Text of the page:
Medical and health considerations (medical supplies and services, infectious diseases, sewage, waste disposal, air pollution).

Schools and education (standards and availability of international schools).

Public services and transportation (electricity, water, public transportation, traffic congestion, etc.).

Recreation (restaurants, theatres, cinemas, sports and leisure).

Consumer goods (availability of food/daily consumption items, cars).

Housing (rental housing, household appliances, furniture, maintenance services).

Natural environment (climate, record of natural disasters).

The scores attributed to each factor, which are weighted to reflect their importance to expatriates, permit objective city-to-city comparisons. The result is a Quality of Living index that compares relative differences between any two locations evaluated. For the indices to be used effectively, Mercer has created a grid that enables users to link the resulting index to a quality of living allowance amount by recommending a percentage value in relation to the index.

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  1. Chris Calvi-Freeman, 13. March 2019, 21:20

    Gutted that Auckland beat us. Must be due to their superior traffic jams.

  2. Keith Flinders, 14. March 2019, 10:37

    Chris Calvi-Freeman: Auckland did not decide to impair the health and hearing of its citizens by dumping quiet and pollution free public transport buses in favour of old diesel ones, as Wellington now has a high percentage of. Alas new diesels in the fleet are even noisier, and the fleet now pumps out more green house gases than was the case prior to October 2017.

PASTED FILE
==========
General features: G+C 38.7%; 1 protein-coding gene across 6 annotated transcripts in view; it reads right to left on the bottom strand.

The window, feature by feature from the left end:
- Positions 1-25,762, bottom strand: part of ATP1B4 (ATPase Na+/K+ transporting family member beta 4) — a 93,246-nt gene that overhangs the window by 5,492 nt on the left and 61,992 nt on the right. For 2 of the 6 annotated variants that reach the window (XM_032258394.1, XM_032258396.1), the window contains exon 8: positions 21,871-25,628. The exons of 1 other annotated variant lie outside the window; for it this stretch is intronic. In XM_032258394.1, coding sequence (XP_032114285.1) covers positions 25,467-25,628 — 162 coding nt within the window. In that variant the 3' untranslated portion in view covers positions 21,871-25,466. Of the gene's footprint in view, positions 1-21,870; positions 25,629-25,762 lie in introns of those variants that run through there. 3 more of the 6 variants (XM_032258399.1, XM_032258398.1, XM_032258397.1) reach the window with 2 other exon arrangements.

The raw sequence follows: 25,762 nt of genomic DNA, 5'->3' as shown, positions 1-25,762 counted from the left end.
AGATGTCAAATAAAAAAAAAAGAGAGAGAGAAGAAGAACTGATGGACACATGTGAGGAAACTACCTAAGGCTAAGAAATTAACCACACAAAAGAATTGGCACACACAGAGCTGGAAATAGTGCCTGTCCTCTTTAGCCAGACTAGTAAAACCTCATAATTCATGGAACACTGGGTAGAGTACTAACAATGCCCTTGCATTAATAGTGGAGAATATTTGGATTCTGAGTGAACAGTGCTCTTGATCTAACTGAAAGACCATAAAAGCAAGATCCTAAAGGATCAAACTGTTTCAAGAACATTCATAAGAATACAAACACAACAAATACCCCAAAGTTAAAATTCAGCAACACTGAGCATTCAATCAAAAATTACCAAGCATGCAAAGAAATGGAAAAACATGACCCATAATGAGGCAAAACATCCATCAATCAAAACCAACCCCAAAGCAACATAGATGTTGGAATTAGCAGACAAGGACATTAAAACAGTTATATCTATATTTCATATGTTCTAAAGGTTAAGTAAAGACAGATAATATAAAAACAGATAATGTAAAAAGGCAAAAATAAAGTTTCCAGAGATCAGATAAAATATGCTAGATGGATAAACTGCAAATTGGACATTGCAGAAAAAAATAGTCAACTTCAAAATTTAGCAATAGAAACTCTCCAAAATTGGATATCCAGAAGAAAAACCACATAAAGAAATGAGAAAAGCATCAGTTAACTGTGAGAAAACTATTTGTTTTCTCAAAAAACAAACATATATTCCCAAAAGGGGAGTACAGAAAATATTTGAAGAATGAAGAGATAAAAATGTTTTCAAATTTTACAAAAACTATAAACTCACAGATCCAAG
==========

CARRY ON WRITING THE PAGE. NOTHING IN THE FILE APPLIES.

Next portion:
This might be a factor in the rating given.

    It should be recorded that you, along with Cr. Sarah Free, were the only councilors elected in 2016 who actively tried to discourage the removal of the trolley buses. By then the die was cast thanks to the lack of action by those elected to the WCC in 2013.

  3. Mike Mellor, 14. March 2019, 13:16

    KF: it was actually those elected to GWRC, not WCC, who cast the die. WCC has had no real say in such things since the 1990s, when it sold the trolleybuses to Stagecoach and their power supply to the first of a stream of companies, and GWRC became responsible for public transport planning and funding. It did kept the wires, but that was not enough to have any significant input.